Judging by the number of names by which this bird has been known in various parts of the United Kingdom in past times (the male as blue hawk, blue kite, blue-sleeves, white hawk, white aboon gled, grey buzzard, miller; the female as ringtail, brown gled, brown kite; and generally as faller, katabella, moor hawk, dove hawk, dove-coloured falcon, furze kite, vuzz kite, gorse harrier, seagull hawk, hen driver, hen harrow, hen harrower, flapper) it can be assumed that the Hen Harrier was once a very common bird.
Ranging throughout the boreal and temperate zones of North America (where it is known as the Marsh Hawk) and Eurasia, and wintering in temperate to warm temperate zones, it is a bird that has very mixed fortunes at the hand of man.
It is currently in decline or just hanging on in much of its range, where its preferred terrain is open, low-lying country like rough grazing, heath land, moorland, marshes and boggy areas with a high rodent population.
The Hen Harrier is the most agile of the harriers, and is pretty well unrestricted in its choice of prey (except by size). It is, however, about the fussiest.
It has a definite preference for voles (who'd be a vole - everyone seems to like them!), followed by mice and small birds. In some areas, young rabbits and hares also feature.
The general hunting method is low and slow quartering, systematically checking every tussock until prey is spotted, whereupon the bird will, with outstretched talons and fanned tail, turn on a sixpence and drop like a stone.
Generally silent except when at or near the nest, or when alarmed, the voice of the Hen Harrier is best described as a rapid chattering, frequently preceeded by a long drawn out "queeow".
Unusually, the voice of the female is at a higher pitch than that of the male.
Status and behaviour in the wild
The colour differences between the sexes of this species (the male being ash grey with black primaries and white upper tail coverts, the female dark brown above and pale brown streaked with dark below) they were, until comparatively recently, thought to be separate species.
In the field, the male is sometimes confused with the male Montagu's Harrier (C. pygargus), but the latter has a longer tail, narrower and longer wings, darker plumage, more mottled above, with two dark bands on the underwing, no white rump, and is generally more slender.
In flight this is a typical harrier, flying close to the ground with wings raised into a shallow 'V', occasionally held level or even slightly drooping. The flight pattern consists of bursts of 5-10 wingbeats with glides between.
In the united Kingdom, the Marsh Harrier, like the Red Kite has suffered mixed fortunes at the hand of man. After extended periods of destruction and persecution, it responded well to protection and habitat changes and numbers recovered. Unhappily, it is now under pressure from sporting interests who charge it with disturbing the game birds (mainly grouse) and killing their young.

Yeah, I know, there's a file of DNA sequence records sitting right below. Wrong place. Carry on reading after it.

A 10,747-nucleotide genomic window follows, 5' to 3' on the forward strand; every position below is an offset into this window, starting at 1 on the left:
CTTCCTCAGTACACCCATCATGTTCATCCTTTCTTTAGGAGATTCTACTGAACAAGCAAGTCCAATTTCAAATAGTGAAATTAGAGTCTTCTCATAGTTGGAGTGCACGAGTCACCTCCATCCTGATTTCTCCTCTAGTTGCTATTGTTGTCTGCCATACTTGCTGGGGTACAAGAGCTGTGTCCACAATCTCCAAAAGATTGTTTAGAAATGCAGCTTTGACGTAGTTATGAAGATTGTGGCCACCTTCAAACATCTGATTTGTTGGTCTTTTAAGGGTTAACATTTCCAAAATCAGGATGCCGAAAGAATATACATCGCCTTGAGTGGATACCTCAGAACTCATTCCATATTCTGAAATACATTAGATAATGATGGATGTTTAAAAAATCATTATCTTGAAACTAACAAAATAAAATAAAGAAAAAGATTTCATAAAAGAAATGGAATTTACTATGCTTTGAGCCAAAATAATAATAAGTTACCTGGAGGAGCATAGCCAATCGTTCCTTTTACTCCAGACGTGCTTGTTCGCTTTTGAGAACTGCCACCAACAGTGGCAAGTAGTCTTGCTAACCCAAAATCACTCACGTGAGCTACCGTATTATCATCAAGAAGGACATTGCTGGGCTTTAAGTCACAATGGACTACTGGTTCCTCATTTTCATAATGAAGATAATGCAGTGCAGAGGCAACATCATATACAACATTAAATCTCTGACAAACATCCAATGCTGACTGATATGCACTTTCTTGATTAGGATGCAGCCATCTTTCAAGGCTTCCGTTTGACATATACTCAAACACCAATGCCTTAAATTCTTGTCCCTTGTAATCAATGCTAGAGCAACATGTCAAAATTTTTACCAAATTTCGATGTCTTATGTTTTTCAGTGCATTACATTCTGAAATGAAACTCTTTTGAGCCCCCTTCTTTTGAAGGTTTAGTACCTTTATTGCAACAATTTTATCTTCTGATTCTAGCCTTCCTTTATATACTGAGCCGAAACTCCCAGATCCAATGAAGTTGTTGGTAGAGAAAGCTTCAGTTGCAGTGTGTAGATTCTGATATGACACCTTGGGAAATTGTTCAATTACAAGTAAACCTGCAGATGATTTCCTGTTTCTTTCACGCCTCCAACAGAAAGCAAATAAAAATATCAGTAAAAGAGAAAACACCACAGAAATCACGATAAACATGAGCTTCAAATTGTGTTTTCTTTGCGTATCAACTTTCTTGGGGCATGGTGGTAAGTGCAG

The Hen Harrier generally starts breeding at 2-3 years, although it is not unknown for one year olds to breed. The pair bond is generally monogamous, although in certain circumstances an older male will mate with multiple females, although when this happens the fledging rate seems to suffer.
At the onset of the breeding season, the pair engage in their spectacular sky dance. This starts with the male climbing steeply to a great height where he performs a few backwards, side-rolls or somersaults before going into a very steep dive from which he seems to recover only fractionally before the ground. The female later joins in, turning over and presenting her talons to him at the base of his dive, as if to ward off an attack
The Hen Harrier is a ground nesting bird, the nest constructed mostly be the female, who is also the sole incubator of the clutch of up to four eggs. Incubation, which may start with any but the first egg, lasts for between 20 and 39 days for the entire clutch.
During incubation the male arrives at the nest area with food in his talons and calls to his mate. She responds by taking to the air with loud begging calls, and flying towards him. Just before meeting, he drops the prey, and she neatly flips over to grasp it from the air with her upturned talons before landing nearby to eat it, or returning to the nest to feed it to her brood.
The young will leave the nest after about two weeks, and settle in nearby cover. Fledging takes between 32 and 42 days, the young achieving full independence within a further 2 to 4 weeks.